Margot would say she belongs to herself. Kitty would say she belongs to no one. And I guess I would say I belong to my sisters and my dad, but that won’t always be true. To belong to someone—I didn’t know it, but now that I think about, it seems like that’s all I’ve ever wanted. To really be somebody’s, and to have them be mine.
“So that’s why you’re doing this,” I tell him—I’m partly asking but I’m mostly telling. “To prove you don’t belong to her. Or with her.” I stop. “Do you think there’s a difference? Between belonging with and belonging to, I mean?”
“Sure. One implies choice; the other doesn’t.”
“You must really love her to go to all this trouble.”
Peter makes a dismissive sound. “You’re too dreamy-eyed.”
“Thank you,” I say, even though I know he doesn’t mean it as a compliment. I say it just to bug him.
I know I’ve succeeded when he says, his face sour, “What would you know about love, Lara Jean? You’ve never even had a boyfriend before.”
I’m tempted to make up someone, a boy from camp, from another town, from anywhere. His name is Clint is on the tip of my tongue. But it would be too humiliating, because he’d know I was lying; I already told him I never dated anybody before. And even if I hadn’t, it is far more pathetic to make up a boyfriend than to just admit the truth. “No, I’ve never had a boyfriend. But plenty of people I know have had boyfriends but they’ve never once been in love. I’ve been in love.” That’s why I’m doing this.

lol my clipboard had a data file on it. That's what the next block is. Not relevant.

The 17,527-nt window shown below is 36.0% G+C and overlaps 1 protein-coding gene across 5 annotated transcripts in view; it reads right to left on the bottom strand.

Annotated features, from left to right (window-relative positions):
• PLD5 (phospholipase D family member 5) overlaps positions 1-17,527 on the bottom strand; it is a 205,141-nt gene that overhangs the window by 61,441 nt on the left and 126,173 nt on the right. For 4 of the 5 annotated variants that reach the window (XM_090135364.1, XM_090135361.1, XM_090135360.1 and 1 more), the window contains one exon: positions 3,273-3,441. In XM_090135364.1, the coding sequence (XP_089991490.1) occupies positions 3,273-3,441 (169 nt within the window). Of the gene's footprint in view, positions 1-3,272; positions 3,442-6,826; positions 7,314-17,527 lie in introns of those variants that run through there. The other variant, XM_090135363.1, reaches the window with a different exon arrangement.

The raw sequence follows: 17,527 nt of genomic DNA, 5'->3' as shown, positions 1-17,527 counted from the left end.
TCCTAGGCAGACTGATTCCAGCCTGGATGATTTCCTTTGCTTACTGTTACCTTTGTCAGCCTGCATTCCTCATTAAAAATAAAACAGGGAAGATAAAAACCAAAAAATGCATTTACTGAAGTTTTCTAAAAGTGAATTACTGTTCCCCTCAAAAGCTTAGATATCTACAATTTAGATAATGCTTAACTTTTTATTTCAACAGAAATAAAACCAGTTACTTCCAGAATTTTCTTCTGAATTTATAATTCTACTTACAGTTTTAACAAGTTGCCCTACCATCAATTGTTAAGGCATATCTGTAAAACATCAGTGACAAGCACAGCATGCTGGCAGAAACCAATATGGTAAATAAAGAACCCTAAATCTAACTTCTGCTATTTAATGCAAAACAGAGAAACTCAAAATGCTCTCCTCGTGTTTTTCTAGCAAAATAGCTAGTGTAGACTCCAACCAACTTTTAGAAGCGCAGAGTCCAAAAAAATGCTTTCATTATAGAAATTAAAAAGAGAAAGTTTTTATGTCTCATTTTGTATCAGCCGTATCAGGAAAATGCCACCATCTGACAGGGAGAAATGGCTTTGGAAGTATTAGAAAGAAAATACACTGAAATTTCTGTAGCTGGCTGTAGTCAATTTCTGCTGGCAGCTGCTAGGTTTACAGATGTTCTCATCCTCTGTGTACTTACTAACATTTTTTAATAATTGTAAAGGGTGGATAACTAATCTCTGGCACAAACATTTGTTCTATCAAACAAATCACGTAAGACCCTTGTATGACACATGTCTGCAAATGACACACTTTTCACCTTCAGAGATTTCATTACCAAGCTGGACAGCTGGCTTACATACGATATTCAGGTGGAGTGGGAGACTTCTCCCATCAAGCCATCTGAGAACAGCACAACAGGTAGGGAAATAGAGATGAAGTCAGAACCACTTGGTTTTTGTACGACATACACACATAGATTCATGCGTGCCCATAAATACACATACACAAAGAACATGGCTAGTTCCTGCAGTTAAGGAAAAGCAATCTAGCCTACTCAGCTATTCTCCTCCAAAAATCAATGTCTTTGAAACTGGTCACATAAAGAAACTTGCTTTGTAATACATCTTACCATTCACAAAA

Peter snorts. “With who? Josh Sanderson? That tool?”
“He’s not a tool,” I say, frowning at him. “You don’t even know him to say that.”
“Anybody with one eye and half a brain could tell what a tool that guy is.”
“Are you saying my sister’s blind and brainless?” I demand. If he says one bad word about my sister, that’s it. This whole thing is off. I don’t need him that badly.
Peter laughs. “No. I’m saying you are!”
“You know what? I changed my mind. You’ve obviously never loved anyone but yourself.” I try to jerk the passenger door open, but it’s locked.
“Lara Jean, I was just kidding. Come on.”
“See you on Monday.”
“Wait, wait. First tell me something.” Peter leans back in his seat. “How come you never dated anybody?”
I shrug. “I don’t know . . . because nobody ever asked?”
“Bullshit. I know for a fact that Martinez asked you to homecoming and you said no.”
I’m surprised he knows about that. “What is it with you guys all calling each other by your last name?” I ask him. “It’s so—” I struggle to find the right word. “Effected? Affected?”